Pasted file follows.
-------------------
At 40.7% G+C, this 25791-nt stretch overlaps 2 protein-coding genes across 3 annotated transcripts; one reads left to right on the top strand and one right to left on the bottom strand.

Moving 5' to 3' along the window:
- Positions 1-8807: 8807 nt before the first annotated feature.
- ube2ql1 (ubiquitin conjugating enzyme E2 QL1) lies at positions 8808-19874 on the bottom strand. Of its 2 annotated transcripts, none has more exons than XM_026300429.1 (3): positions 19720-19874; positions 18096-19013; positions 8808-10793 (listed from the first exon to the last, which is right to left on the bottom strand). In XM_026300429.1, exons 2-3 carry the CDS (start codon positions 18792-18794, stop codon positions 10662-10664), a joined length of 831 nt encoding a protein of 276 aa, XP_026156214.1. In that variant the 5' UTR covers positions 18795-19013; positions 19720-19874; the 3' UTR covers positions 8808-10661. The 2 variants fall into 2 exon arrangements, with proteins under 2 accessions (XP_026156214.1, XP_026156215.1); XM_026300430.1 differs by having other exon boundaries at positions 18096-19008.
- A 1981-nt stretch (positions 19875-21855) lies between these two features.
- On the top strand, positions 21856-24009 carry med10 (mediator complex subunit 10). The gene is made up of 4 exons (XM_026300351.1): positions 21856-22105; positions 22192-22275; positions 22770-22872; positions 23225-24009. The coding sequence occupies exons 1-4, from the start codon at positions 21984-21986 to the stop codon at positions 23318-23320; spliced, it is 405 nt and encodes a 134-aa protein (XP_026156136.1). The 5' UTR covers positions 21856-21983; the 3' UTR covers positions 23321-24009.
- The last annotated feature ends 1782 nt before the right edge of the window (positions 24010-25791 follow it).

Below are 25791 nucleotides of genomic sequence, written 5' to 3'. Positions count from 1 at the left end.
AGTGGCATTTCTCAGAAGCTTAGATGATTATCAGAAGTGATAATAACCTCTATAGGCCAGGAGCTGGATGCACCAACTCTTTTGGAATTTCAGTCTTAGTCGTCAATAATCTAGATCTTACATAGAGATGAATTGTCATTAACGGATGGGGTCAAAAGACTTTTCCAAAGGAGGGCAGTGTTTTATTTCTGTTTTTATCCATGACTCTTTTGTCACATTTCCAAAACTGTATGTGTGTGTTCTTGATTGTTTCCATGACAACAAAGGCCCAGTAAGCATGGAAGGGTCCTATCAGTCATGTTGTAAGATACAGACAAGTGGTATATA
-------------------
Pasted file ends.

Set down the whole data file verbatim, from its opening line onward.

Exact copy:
At 40.7% G+C, this 25791-nt stretch overlaps 2 protein-coding genes across 3 annotated transcripts; one reads left to right on the top strand and one right to left on the bottom strand.

Moving 5' to 3' along the window:
- Positions 1-8807: 8807 nt before the first annotated feature.
- ube2ql1 (ubiquitin conjugating enzyme E2 QL1) lies at positions 8808-19874 on the bottom strand. Of its 2 annotated transcripts, none has more exons than XM_026300429.1 (3): positions 19720-19874; positions 18096-19013; positions 8808-10793 (listed from the first exon to the last, which is right to left on the bottom strand). In XM_026300429.1, exons 2-3 carry the CDS (start codon positions 18792-18794, stop codon positions 10662-10664), a joined length of 831 nt encoding a protein of 276 aa, XP_026156214.1. In that variant the 5' UTR covers positions 18795-19013; positions 19720-19874; the 3' UTR covers positions 8808-10661. The 2 variants fall into 2 exon arrangements, with proteins under 2 accessions (XP_026156214.1, XP_026156215.1); XM_026300430.1 differs by having other exon boundaries at positions 18096-19008.
- A 1981-nt stretch (positions 19875-21855) lies between these two features.
- On the top strand, positions 21856-24009 carry med10 (mediator complex subunit 10). The gene is made up of 4 exons (XM_026300351.1): positions 21856-22105; positions 22192-22275; positions 22770-22872; positions 23225-24009. The coding sequence occupies exons 1-4, from the start codon at positions 21984-21986 to the stop codon at positions 23318-23320; spliced, it is 405 nt and encodes a 134-aa protein (XP_026156136.1). The 5' UTR covers positions 21856-21983; the 3' UTR covers positions 23321-24009.
- The last annotated feature ends 1782 nt before the right edge of the window (positions 24010-25791 follow it).

Below are 25791 nucleotides of genomic sequence, written 5' to 3'. Positions count from 1 at the left end.
AGTGGCATTTCTCAGAAGCTTAGATGATTATCAGAAGTGATAATAACCTCTATAGGCCAGGAGCTGGATGCACCAACTCTTTTGGAATTTCAGTCTTAGTCGTCAATAATCTAGATCTTACATAGAGATGAATTGTCATTAACGGATGGGGTCAAAAGACTTTTCCAAAGGAGGGCAGTGTTTTATTTCTGTTTTTATCCATGACTCTTTTGTCACATTTCCAAAACTGTATGTGTGTGTTCTTGATTGTTTCCATGACAACAAAGGCCCAGTAAGCATGGAAGGGTCCTATCAGTCATGTTGTAAGATACAGACAAGTGGTATATA